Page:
I can recommend one resource for developing the kinds of life skills you mention. This past year I used a book titled _Skills for Living_ by Harry Olsen, Jacqueline Maeder and Martin Noretsky, published by Gallaudet. I picked up my copy at the Gallaudet bookstore. The book is written for young adults and is divided into four sections: Skills for Living: at School, in the Home, at Work, and in the Community. Each section starts out with a story involving hearing impaired or deaf individuals. The follow up lessons, worksheets, vocabulary lists, transparency masters all focus on living skills and functional vocabulary/concepts derived from the situation in the story. For example, the Living at Home story deals with a deaf person getting into a bike accident. The follow up lessons involve filling out hospital forms, medical symptom vocabulary, reading and understand Rx directions and warnings, home safety and label warnings, home electrical appliances vacabulary and use warnings, emergency information and how to get help in an emergency, nutrition, storing foods, budgeting, and understanding billing forms. I used one of these sections each marking period as an ongoing functional skills unit. The kids really liked them. It is amazing how much of everyday information deaf kids can miss out on when they have limited communication and experiences at home. So often my kids have seen something but have no idea about the concepts behind it or the vocabulary involved. When we did the Skills at Work section, one of the concepts covered was taxes and banking (keeping a checkbook). Even tho the kids had gone with their parents to the bank on regular errands, they really had no clue about how banking works....why their parents were handing over money, what a check is for, the fact that the bank holds *your* money, not just a limitless supply. These kinds of units can be really powerful if you can hook up with field trips to the community places involved.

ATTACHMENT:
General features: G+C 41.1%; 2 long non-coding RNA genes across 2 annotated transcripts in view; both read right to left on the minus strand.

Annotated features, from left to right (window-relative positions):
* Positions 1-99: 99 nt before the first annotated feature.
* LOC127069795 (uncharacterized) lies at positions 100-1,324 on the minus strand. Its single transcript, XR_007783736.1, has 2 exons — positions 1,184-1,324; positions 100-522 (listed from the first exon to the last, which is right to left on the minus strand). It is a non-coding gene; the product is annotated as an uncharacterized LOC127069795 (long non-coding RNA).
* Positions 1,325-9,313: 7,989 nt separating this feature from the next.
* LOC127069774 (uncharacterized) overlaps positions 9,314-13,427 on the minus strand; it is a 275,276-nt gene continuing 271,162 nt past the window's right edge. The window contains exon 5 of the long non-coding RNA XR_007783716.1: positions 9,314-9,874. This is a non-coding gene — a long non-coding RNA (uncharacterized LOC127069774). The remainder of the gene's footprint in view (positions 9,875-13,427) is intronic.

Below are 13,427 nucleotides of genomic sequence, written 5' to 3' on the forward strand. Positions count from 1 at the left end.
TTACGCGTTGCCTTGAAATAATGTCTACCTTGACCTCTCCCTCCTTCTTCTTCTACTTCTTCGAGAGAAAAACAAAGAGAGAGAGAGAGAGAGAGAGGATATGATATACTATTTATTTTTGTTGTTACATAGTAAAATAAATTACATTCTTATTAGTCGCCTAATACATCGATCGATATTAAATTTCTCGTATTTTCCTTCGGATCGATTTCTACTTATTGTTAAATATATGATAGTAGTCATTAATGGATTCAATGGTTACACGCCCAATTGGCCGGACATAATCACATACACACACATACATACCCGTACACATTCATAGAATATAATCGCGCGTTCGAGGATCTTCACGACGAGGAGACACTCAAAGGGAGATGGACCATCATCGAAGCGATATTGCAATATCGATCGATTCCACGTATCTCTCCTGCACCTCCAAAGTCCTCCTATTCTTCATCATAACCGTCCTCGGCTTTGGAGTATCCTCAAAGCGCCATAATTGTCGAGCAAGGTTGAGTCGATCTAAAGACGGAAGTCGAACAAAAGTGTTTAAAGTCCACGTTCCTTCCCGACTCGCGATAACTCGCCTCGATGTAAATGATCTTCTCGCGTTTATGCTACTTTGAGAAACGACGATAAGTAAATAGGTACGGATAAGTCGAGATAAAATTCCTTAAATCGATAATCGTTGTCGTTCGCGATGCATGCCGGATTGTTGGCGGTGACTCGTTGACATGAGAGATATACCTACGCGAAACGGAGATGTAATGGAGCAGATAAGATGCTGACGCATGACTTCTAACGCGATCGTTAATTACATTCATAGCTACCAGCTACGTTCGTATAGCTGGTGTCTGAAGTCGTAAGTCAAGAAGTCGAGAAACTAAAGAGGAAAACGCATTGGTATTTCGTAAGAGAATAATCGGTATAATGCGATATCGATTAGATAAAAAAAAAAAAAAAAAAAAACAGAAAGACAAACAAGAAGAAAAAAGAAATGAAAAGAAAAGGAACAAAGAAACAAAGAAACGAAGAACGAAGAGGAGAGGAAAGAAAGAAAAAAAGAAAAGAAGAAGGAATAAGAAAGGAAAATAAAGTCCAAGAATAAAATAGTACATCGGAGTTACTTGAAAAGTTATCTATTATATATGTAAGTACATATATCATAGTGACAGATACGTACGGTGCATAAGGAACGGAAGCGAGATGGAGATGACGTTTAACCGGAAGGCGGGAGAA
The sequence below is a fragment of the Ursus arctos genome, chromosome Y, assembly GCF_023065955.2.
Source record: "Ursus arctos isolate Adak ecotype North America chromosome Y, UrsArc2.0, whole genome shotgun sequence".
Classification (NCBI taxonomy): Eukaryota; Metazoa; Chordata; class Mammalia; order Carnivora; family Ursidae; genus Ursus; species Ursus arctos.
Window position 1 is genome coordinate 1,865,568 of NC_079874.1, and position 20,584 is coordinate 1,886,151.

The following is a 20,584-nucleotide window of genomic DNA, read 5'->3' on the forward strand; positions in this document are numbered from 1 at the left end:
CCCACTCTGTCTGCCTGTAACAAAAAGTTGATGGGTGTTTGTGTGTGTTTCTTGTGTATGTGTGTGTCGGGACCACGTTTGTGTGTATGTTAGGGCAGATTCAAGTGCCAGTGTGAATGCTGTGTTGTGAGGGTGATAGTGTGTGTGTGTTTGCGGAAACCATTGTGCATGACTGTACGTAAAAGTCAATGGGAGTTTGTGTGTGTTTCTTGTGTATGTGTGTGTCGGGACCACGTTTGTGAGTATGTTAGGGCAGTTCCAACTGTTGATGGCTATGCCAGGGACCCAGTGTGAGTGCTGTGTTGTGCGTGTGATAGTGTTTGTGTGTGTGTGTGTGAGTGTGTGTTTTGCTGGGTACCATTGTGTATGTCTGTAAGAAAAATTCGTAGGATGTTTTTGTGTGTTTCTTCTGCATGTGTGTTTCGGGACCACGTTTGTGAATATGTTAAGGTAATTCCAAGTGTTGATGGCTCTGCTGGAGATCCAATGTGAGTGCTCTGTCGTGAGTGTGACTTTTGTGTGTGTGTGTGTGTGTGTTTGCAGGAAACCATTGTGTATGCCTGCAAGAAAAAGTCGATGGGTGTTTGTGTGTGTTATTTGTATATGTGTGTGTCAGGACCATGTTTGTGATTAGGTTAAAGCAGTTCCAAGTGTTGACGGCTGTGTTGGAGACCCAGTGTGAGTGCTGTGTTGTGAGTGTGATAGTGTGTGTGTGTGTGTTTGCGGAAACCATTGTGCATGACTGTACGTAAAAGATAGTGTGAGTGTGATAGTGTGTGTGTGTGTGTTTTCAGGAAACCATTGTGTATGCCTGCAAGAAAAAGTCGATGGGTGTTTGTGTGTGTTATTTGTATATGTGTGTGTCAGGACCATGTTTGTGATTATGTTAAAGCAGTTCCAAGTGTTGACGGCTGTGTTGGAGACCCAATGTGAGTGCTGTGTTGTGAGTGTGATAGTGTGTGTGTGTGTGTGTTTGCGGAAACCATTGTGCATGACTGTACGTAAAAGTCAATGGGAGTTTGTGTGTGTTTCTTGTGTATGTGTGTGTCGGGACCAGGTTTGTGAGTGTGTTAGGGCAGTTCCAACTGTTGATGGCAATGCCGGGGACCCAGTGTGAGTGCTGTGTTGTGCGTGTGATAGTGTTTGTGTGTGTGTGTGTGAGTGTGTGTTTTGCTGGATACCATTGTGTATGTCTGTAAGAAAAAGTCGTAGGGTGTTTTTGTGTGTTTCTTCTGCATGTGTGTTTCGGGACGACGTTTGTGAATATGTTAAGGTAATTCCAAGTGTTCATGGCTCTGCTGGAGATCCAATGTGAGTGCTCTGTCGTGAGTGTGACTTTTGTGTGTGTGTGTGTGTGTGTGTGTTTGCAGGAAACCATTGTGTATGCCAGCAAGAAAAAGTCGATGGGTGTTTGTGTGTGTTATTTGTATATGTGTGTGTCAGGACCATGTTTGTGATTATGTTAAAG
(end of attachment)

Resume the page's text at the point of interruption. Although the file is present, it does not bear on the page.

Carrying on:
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Date: Wed, 17 Jun 1998 10:28:57 -0500